Why We Square-To-Square

I put together this short video of Zach Johnson holing out a wedge to show “Why We Square-to-Square”.

By limiting the wrists’ involvement in the swing, and focusing on keeping our club face square to the path, we can improve our ability to hit the ball accurately and consistently…

A lot of the the students who have worked with me on the Square-to-Square swing have found themselves hitting pins, holing out from the fairway, and even making hole-in-ones.

The reason is pretty simple… especially with the shorter clubs, if you employ a strong grip, limit the “flipping” of the clubface, and use your body to turn through the ball, you’ll find that you can consistently put the divot in front of the ball, and hit the line you’re aiming for.

From there, all that’s left is to practice your distance control by burning-in your wedge positions (link to drill videos to learn this coming soon), and you’ve got the recipe to start getting deadly accurate in the “Scoring Zone” ( <= 120 yards from the pin).

Hope you enjoy the video, and let me know in the comments if you’ve had a favorite “Pin Seeker Moment” using the Square-to-Square!

8 replies
  1. AJ S
    AJ S says:

    Hey Sam, I had 2 chip-ins during a round last week while I was playing with someone with a much lower handicap than me. He thought it was just luck. I said “What, you never chip-in? You should check out Sam Goulden’s Square to Square.”

  2. Mark P
    Mark P says:

    Hello Sam, I first saw your stuff about 3 years ago and liked the ideas, but i couldn’t do it. Revisiting now and took it to the range yesterday and still couldn’t do it!
    I am no mug, but i am a golf swing tragic, age 63, 4 handicap Australia, needing now a simple golf swing thats easy for an older body.
    i have always wanted to be Ben Hogan or Sam Snead etc but have given up on that.
    Had no success, as i said, yesterday, then back at home with a club in my room i was thinking about how you say to “rock” your shoulders, so i have to think about what is the difference between “rocking” and “turning” the shoulders. i have always been a “turner” of the shoulders, turning the right shoulder around behind me, either steep or flat, when this doesn’t work i try a steep down the line turn etc. etc. all of which does not work at all well. So, at least in my room, i think i see the difference, “rocking” is like holding a baby in your arms and rocking back and forth so the baby doeasn’t fall out, there is still “turn” but no “twist”, the arms slide up and down the chest more and the return “rock” back through the ball is very natural, no getting “stuck” etc. The obvious goal as i see it is to simply have the club travel with you as you go back and forth, without having to do arms/body manipulations. My club almost always buys a ticket to a different destination.
    So, i am wondering if this thinking is on the right track. And thanks very much for all your hard work.
    if I could make one suggestion, without criticizing, i think you have overlooked doing a clear explanation of the “rocking” shoulders in your vids. perhaps to you it is so simple its obvious but maybe not to others like myself. Everything else in all your vids is completely clear to me, the concept is great, your swing is great, but why can’t I do it? The answer is I think the most basic primary motion of the shoulders which is very easy to get wrong.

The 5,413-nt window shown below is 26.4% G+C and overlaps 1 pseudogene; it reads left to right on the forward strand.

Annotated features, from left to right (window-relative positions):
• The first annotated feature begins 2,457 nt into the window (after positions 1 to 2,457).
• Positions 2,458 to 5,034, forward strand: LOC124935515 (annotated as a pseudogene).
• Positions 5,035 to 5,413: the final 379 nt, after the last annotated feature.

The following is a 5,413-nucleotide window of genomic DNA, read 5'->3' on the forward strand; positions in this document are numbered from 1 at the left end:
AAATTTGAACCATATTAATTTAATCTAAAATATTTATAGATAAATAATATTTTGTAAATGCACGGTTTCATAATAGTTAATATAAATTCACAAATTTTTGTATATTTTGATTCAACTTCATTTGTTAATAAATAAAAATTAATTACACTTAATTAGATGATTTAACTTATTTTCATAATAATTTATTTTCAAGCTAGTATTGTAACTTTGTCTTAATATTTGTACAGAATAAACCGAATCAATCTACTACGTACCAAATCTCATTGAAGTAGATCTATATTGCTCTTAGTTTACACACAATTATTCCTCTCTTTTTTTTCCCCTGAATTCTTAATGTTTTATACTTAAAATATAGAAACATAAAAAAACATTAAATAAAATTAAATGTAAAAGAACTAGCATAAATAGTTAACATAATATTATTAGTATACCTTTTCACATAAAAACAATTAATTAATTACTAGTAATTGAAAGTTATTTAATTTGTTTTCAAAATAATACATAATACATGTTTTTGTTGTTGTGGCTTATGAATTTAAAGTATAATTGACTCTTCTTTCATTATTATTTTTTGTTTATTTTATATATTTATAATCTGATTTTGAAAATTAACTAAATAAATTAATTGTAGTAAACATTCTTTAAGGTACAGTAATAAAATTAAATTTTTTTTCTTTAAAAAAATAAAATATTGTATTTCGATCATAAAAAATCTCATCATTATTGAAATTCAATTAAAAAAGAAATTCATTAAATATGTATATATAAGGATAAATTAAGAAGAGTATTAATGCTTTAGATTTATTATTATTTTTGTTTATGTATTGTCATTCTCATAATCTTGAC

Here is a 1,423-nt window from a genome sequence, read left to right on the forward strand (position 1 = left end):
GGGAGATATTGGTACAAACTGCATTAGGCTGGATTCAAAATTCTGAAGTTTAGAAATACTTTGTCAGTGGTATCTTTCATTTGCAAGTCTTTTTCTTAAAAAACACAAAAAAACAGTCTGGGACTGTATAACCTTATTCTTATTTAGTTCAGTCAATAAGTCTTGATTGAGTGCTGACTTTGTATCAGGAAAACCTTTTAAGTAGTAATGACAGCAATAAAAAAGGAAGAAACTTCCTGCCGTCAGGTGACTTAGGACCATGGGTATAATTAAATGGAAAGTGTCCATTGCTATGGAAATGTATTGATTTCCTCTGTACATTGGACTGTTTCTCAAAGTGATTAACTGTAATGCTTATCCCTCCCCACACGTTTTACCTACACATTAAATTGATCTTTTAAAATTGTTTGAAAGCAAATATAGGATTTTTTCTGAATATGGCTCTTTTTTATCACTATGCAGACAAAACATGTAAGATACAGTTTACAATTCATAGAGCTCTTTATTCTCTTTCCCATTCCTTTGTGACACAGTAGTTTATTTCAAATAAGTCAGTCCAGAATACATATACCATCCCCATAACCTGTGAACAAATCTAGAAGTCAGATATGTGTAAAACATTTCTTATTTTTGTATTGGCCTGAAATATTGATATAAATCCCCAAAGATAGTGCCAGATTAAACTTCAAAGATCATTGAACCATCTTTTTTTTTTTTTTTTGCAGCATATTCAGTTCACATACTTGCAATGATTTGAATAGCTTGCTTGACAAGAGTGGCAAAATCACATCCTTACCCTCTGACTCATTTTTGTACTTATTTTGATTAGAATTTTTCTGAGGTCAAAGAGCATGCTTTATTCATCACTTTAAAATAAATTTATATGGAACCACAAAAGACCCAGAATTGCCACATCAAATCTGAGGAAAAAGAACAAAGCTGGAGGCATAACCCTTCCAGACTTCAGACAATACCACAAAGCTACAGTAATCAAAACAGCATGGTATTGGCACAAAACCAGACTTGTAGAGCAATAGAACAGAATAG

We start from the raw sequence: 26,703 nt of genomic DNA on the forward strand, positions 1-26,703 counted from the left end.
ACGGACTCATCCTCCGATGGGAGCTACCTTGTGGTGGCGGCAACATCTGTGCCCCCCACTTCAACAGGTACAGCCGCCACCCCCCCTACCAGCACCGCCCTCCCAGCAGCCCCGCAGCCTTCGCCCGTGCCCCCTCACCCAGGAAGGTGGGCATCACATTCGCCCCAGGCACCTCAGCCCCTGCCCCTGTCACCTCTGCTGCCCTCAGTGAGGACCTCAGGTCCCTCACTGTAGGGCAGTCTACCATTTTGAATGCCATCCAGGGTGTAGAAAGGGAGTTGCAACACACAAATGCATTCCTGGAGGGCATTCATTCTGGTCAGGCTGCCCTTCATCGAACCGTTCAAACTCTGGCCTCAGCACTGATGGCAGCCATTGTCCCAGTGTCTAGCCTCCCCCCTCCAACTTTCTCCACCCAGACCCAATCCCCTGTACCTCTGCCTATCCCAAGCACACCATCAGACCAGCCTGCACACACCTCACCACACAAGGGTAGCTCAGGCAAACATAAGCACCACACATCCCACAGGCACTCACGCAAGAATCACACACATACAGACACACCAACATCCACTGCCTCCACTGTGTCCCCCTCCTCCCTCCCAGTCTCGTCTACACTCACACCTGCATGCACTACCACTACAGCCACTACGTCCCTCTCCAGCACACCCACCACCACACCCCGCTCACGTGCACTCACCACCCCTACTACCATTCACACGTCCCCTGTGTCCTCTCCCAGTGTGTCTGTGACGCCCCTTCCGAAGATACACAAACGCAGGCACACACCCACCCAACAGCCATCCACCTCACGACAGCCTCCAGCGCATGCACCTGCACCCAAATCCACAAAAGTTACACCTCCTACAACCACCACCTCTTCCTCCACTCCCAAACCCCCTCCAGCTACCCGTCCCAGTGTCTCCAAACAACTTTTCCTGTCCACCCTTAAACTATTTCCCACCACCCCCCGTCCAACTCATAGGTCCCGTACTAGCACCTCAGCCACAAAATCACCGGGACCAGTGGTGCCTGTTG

thanks again, i shall persist, I have a bet to collect if I get to scratch by Christmas!!

    • Cliff W
      Cliff W says:

      Sam, I am in the same boat as Mark P. regarding the difference (if there is one) between “rocking” the shoulders and “turning” the shoulders. Words mean different things to different people…can you take a moment and add some clarity to “rocking” vs. “turning”?


      • Sam Goulden
        Sam Goulden says:

        Thanks for the comment cliff.
        I feel that most golfers use their arms to take the club away which leads to a very limited shoulder turn which leads to lack of power. The rocking, tilting, turning of the shoulders as a first move in the take-away is a huge help in eliminating this issue. I will say too that the lead shoulder definitely goes down and toward the ball in the take-away. So sometimes the word “rocking” helps to lead this motion. The degree the shoulder goes down and toward the ball changes with the length of he club naturally which will cause a more vertical shoulder rock with the wedges and a slightly more horizontal move with the woods.
        Hope this helps to clear things up a bit.

  3. Michael
    Michael says:

    Sam, I have read your ebook and have been practicing the square to square method during the past three months. I really like the simplicity of the method, but have one problem. With the club face closed at the top, my trajectory is much lower now. I’m hitting the ball well and my distances are great. However, I really need to get the trajectory up. Any suggestions would be greatly appreciated.

    • Sam Goulden
      Sam Goulden says:

      Thanks for the question.
      One thing, you might get some insights from the “tour radius” video. It shows how to maintain forward shaft lean and hit high shots. Also, the long range pin sniper course is very good to help with shallower divots and higher launches.
      How this helps and thanks again for the question 🙂
      Happy Golfing!


Leave a Reply

Want to join the discussion?
Feel free to contribute!

Leave a Reply

Your email address will not be published. Required fields are marked *